After two and a half years of pandemic isolation, Bhutan reopened in September with changes to its longstanding “high value, low volume” tourism policy. Visitors are no longer required to travel on package tours, but Bhutan’s mandatory “sustainable development fee” increased to $200 from $65 per day.
At the same time, the 250-mile Trans Bhutan Trail, a path used for centuries as a pilgrimage and communications route, reopened after a three-year restoration that ended suspension bridges, stone stairs and long-overgrown temples. The trail stretches east to west across nearly the entire country, passing through cities, villages, farmlands and wilderness. Depending on the route and time of year, trekkers might spy the snowcapped Himalayas, visit cliff-top fortresses, scale sacred mountain passes or pass through blooming rhododendron forests.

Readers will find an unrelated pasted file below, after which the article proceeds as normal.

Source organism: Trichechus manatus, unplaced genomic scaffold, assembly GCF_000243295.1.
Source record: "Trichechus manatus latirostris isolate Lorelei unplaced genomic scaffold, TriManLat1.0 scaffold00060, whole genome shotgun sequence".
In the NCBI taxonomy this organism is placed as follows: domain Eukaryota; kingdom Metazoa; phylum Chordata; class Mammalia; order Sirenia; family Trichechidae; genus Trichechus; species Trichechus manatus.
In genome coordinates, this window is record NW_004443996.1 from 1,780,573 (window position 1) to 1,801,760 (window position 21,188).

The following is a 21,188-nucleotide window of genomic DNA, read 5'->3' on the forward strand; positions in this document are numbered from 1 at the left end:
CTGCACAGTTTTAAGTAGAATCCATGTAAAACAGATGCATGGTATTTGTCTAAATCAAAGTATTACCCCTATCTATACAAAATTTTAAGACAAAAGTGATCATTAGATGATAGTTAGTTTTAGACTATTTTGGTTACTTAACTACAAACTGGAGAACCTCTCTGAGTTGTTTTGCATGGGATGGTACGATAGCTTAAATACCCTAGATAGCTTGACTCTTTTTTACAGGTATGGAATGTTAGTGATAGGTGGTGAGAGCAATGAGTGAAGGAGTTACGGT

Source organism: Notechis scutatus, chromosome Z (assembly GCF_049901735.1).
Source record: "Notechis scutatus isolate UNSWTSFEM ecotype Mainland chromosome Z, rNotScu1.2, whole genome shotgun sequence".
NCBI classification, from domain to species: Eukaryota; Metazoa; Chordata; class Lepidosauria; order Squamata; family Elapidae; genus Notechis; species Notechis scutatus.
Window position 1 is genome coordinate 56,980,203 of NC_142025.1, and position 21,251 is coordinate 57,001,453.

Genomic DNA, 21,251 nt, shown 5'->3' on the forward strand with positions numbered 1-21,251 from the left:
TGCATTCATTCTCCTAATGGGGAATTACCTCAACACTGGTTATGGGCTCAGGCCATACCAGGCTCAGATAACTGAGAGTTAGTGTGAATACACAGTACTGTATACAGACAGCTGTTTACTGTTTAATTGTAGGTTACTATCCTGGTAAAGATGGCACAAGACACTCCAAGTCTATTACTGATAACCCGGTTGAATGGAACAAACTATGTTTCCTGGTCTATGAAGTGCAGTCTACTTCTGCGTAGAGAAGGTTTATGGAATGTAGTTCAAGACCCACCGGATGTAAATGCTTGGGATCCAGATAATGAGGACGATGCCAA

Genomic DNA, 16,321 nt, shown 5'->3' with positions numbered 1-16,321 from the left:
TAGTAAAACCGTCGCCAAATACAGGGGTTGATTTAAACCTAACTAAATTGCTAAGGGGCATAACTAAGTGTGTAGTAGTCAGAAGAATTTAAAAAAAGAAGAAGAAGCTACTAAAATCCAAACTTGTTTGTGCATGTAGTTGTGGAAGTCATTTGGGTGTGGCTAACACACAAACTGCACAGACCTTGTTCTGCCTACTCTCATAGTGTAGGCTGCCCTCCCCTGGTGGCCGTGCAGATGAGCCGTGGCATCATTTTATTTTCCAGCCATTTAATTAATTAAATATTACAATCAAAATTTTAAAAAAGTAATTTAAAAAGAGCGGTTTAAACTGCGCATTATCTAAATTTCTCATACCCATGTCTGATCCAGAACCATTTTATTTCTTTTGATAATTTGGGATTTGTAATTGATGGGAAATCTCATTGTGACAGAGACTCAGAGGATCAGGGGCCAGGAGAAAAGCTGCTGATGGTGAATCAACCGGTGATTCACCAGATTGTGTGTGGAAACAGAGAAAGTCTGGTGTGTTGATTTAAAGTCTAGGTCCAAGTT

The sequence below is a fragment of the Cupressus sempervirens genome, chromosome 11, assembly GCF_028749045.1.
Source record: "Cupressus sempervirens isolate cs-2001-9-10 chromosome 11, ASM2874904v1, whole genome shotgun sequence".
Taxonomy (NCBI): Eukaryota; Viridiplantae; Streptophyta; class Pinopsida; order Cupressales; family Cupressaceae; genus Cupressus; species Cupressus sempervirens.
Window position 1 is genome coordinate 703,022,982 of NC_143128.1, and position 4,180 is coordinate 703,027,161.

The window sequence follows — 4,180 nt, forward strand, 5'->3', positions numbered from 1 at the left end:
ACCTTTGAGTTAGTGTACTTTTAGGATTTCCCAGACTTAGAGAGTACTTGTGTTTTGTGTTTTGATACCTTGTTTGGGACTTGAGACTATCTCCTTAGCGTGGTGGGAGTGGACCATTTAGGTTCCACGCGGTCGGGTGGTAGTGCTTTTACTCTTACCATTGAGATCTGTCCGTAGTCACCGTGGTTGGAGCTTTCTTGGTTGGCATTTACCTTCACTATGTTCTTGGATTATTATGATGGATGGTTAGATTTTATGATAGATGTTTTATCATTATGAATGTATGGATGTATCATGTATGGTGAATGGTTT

Official guides are required, and itineraries range from half a day to more than a month. Accommodations include guesthouses, home stays, luxury hotels and well-appointed campsites on each of the trail’s 28 sections. Proceeds from trips booked with Trans Bhutan Trail, the nonprofit that led the restoration, go toward trail maintenance, educational programs, guide training and other community causes.
— Sara Clemence